A week from today I fly out to Phoenix (giving me two full days in the area before the race, because, hi, have I mentioned I like having some control?), and I know the time will fly between now and then. And the time between arriving in Phoenix on Thursday and the race start on Sunday will go by in a flash. Even so, I’m very open to tips for how you control the (violent, malevolent) butterflies before a big athletic event.
Got tips, tricks, inspirational stories? Share ‘em. Please. (And wish me luck on April 14!) —Kristen
Social media can be a huge time suck. It’s easy to waste an hour skimming Facebook or falling down a crafty Pinterest wormhole. But, as much as social media can be used to put off exercising, it can be even more useful to motivate a workout.
The other night, I had a challenging run on my calendar. I’d already done a tough swim early that morning, and work had gone a little late, and all of a sudden, it was after 6 p.m. and I was really tired and, man, I did not want to run. So, I put out a call for help on Twitter and Facebook.
Mere moments later, I had a whole slew of people offering every type of encouragement a gal could possibly need. Some reminded me that I never regret going, but always regret skipping a workout. Others told me to get off my lazy ass and take advantage of the gorgeous Florida weather. Still others mentioned that after I run, I could have a glass of wine as training for my upcoming half marathon.
I went out and had one of the best runs of my life. And I want you to have that sort of experience, too, so, I present to you Kristen’s Guide to Using Social Media for Motivation in 3 Easy Steps.
Step 1: Find Your Community
Whatever type of exercise you like to do, surround yourself (virtually, anyway) with like-minded people. For example, if you’re a runner, do a search on Twitter for #run, #running, #5k, whatever suits you best. Don’t just follow anybody, of course, but try to find a few people whose Tweets you like—if you want positive and funny or hardcore and serious, follow people who seem to fit that mold. Then, see who they interact with, and when you see a conversation that’s interesting, follow the other person, too.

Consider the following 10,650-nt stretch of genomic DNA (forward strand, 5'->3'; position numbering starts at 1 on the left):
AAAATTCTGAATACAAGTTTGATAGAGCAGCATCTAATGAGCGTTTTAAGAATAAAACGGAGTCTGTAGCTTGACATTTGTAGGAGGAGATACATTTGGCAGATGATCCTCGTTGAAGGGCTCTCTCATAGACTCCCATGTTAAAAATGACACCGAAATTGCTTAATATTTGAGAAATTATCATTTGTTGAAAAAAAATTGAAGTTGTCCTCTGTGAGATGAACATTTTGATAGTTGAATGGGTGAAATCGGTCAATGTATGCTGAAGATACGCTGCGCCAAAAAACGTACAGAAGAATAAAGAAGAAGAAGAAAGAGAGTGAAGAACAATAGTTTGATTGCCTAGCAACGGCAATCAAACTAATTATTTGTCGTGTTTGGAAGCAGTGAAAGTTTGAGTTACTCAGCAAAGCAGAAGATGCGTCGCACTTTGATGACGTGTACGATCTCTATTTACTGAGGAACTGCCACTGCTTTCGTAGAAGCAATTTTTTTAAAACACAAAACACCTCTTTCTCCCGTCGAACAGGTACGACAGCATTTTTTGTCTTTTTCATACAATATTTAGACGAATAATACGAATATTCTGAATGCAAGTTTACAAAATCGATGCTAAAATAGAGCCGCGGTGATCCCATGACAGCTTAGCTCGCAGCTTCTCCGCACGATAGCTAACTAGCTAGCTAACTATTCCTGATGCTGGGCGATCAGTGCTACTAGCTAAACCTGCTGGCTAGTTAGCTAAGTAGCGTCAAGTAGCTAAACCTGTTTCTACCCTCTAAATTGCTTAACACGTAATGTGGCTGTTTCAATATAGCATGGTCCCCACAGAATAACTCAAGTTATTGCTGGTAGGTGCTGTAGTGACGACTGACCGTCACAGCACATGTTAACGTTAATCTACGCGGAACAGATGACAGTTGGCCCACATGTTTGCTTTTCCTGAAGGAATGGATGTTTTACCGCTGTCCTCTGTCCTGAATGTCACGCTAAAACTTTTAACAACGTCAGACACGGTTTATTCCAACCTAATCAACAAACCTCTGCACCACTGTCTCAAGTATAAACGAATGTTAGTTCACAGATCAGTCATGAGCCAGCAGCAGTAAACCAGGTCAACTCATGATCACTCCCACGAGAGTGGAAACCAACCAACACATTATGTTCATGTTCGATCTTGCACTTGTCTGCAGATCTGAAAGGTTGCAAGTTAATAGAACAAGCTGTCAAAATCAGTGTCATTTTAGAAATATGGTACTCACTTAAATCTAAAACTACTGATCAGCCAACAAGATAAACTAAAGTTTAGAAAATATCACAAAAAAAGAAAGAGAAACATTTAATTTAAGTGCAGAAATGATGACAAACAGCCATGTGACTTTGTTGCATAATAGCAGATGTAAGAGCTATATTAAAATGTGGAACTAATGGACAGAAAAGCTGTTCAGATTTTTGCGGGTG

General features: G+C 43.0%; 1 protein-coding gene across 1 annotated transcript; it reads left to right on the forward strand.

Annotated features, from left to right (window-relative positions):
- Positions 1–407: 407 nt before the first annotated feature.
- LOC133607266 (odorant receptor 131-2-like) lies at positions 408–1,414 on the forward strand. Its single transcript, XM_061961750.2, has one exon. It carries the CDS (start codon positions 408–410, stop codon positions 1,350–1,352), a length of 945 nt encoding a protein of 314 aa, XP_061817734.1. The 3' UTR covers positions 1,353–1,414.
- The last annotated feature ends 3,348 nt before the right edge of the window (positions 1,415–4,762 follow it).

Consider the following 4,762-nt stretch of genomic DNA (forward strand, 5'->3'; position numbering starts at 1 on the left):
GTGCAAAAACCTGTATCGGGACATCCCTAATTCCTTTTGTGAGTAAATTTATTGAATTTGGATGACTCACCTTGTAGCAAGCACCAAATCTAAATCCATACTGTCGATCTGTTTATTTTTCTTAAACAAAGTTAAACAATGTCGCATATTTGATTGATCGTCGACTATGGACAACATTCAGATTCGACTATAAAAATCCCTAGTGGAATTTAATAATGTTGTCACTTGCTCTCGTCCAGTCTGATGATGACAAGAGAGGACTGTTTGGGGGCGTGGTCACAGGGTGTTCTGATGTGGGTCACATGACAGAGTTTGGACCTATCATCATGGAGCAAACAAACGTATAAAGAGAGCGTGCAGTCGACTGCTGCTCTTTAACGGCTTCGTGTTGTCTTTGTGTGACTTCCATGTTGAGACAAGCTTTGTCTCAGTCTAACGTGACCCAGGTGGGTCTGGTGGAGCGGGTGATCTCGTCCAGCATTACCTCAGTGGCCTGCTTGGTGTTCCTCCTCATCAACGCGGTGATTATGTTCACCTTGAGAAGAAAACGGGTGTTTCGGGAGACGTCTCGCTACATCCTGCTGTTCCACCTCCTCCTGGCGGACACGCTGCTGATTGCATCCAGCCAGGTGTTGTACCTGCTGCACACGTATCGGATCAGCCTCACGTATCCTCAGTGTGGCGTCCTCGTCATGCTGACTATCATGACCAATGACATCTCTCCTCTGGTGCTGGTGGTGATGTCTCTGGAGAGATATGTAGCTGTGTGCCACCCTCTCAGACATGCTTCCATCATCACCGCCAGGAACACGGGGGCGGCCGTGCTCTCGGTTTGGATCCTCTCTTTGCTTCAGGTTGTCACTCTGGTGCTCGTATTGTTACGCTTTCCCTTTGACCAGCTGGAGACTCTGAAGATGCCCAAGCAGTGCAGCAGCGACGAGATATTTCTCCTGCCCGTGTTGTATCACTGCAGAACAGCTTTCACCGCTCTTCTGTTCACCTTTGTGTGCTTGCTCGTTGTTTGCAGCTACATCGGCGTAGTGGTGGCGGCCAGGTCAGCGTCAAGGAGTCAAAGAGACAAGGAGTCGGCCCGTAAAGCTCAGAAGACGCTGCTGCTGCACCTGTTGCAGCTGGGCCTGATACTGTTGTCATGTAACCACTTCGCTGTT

Better yet, jump in with your own witty comments and encouragement! Before you know it, you’ll all be Tweeting each other like old friends. Shoot, I even exchange holiday cards with some of the friends I’ve made this way.
If you have trouble finding your kind of peeps, try our list of Fellow FBGs—we know there are some super cool people on there!
If Facebook is more your style, make sure you’re friending folks with similar interests. This might mean liking your local track club/running store/Zumba class’ page and trying to get to know some of the folks there. Of course, you might be surprised by some of the friends you already have—it’s not just my fellow runners who step up when I need motivation!
Step 2: Ask for Help
This part is pretty obvious, but that doesn’t mean it’s easy for everyone. If you don’t like admitting you could use a hand, well, you have two choices. Get over it and take advantage of the generosity that’s out there, or, uhh, don’t. There’s nothing wrong with feeling uninspired once in a while, but make sure you’re not relying on other people to get you out the door for every single workout. Fab as the virtual community is, getting the work done still comes down to you.
Step 3: Stay Involved
This isn’t just a one-way street. Make sure you’re giving back, giving encouragement when your online friends ask, and congratulations when people share their results. And that’s another thing! Follow up and let people know that you did the workout, and thank them for the help. I love knowing that something I said got someone to do something awesome; sometimes that in itself inspires me to exercise.
Feel weird about just writing an update? Use a tracking tool like Daily Mile or RunKeeper to automatically post your workouts. Hey, you never know. Someone might read about your bike ride and be struck with a sudden urge to hit Spin class!
Do you utilize social media for motivation? What else would you suggest? —Kristen